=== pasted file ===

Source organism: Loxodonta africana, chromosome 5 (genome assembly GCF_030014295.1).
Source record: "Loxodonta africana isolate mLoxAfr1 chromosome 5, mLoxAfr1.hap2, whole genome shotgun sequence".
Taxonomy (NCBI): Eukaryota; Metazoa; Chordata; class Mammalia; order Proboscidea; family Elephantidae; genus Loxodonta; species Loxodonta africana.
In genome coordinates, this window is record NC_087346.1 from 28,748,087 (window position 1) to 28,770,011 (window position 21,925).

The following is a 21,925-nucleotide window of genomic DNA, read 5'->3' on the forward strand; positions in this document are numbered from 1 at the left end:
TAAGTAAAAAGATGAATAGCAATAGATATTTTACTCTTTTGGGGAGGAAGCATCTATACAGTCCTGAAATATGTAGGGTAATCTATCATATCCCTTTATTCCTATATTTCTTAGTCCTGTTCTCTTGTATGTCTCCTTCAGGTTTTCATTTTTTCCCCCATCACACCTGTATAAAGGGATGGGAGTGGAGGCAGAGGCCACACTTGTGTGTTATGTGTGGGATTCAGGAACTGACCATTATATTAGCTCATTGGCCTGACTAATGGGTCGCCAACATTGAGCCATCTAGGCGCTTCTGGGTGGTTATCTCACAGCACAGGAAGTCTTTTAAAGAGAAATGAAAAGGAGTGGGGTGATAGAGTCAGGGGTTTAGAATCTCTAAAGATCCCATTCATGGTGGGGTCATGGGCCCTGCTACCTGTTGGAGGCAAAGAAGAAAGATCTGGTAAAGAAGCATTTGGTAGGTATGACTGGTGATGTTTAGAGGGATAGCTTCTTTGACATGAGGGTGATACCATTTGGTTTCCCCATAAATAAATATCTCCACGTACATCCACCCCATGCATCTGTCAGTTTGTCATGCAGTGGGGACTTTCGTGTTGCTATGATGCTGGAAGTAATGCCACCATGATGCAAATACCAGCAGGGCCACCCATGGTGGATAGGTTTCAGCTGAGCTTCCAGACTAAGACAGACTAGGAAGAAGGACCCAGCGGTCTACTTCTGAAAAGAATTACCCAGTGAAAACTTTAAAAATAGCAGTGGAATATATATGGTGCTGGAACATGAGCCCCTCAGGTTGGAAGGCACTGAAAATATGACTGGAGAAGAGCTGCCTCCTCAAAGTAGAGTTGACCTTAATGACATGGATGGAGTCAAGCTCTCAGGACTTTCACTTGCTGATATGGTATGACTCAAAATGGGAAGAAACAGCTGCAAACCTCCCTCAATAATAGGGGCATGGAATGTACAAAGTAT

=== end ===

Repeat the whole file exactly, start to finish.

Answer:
Source organism: Loxodonta africana, chromosome 5 (genome assembly GCF_030014295.1).
Source record: "Loxodonta africana isolate mLoxAfr1 chromosome 5, mLoxAfr1.hap2, whole genome shotgun sequence".
Taxonomy (NCBI): Eukaryota; Metazoa; Chordata; class Mammalia; order Proboscidea; family Elephantidae; genus Loxodonta; species Loxodonta africana.
In genome coordinates, this window is record NC_087346.1 from 28,748,087 (window position 1) to 28,770,011 (window position 21,925).

The following is a 21,925-nucleotide window of genomic DNA, read 5'->3' on the forward strand; positions in this document are numbered from 1 at the left end:
TAAGTAAAAAGATGAATAGCAATAGATATTTTACTCTTTTGGGGAGGAAGCATCTATACAGTCCTGAAATATGTAGGGTAATCTATCATATCCCTTTATTCCTATATTTCTTAGTCCTGTTCTCTTGTATGTCTCCTTCAGGTTTTCATTTTTTCCCCCATCACACCTGTATAAAGGGATGGGAGTGGAGGCAGAGGCCACACTTGTGTGTTATGTGTGGGATTCAGGAACTGACCATTATATTAGCTCATTGGCCTGACTAATGGGTCGCCAACATTGAGCCATCTAGGCGCTTCTGGGTGGTTATCTCACAGCACAGGAAGTCTTTTAAAGAGAAATGAAAAGGAGTGGGGTGATAGAGTCAGGGGTTTAGAATCTCTAAAGATCCCATTCATGGTGGGGTCATGGGCCCTGCTACCTGTTGGAGGCAAAGAAGAAAGATCTGGTAAAGAAGCATTTGGTAGGTATGACTGGTGATGTTTAGAGGGATAGCTTCTTTGACATGAGGGTGATACCATTTGGTTTCCCCATAAATAAATATCTCCACGTACATCCACCCCATGCATCTGTCAGTTTGTCATGCAGTGGGGACTTTCGTGTTGCTATGATGCTGGAAGTAATGCCACCATGATGCAAATACCAGCAGGGCCACCCATGGTGGATAGGTTTCAGCTGAGCTTCCAGACTAAGACAGACTAGGAAGAAGGACCCAGCGGTCTACTTCTGAAAAGAATTACCCAGTGAAAACTTTAAAAATAGCAGTGGAATATATATGGTGCTGGAACATGAGCCCCTCAGGTTGGAAGGCACTGAAAATATGACTGGAGAAGAGCTGCCTCCTCAAAGTAGAGTTGACCTTAATGACATGGATGGAGTCAAGCTCTCAGGACTTTCACTTGCTGATATGGTATGACTCAAAATGGGAAGAAACAGCTGCAAACCTCCCTCAATAATAGGGGCATGGAATGTACAAAGTAT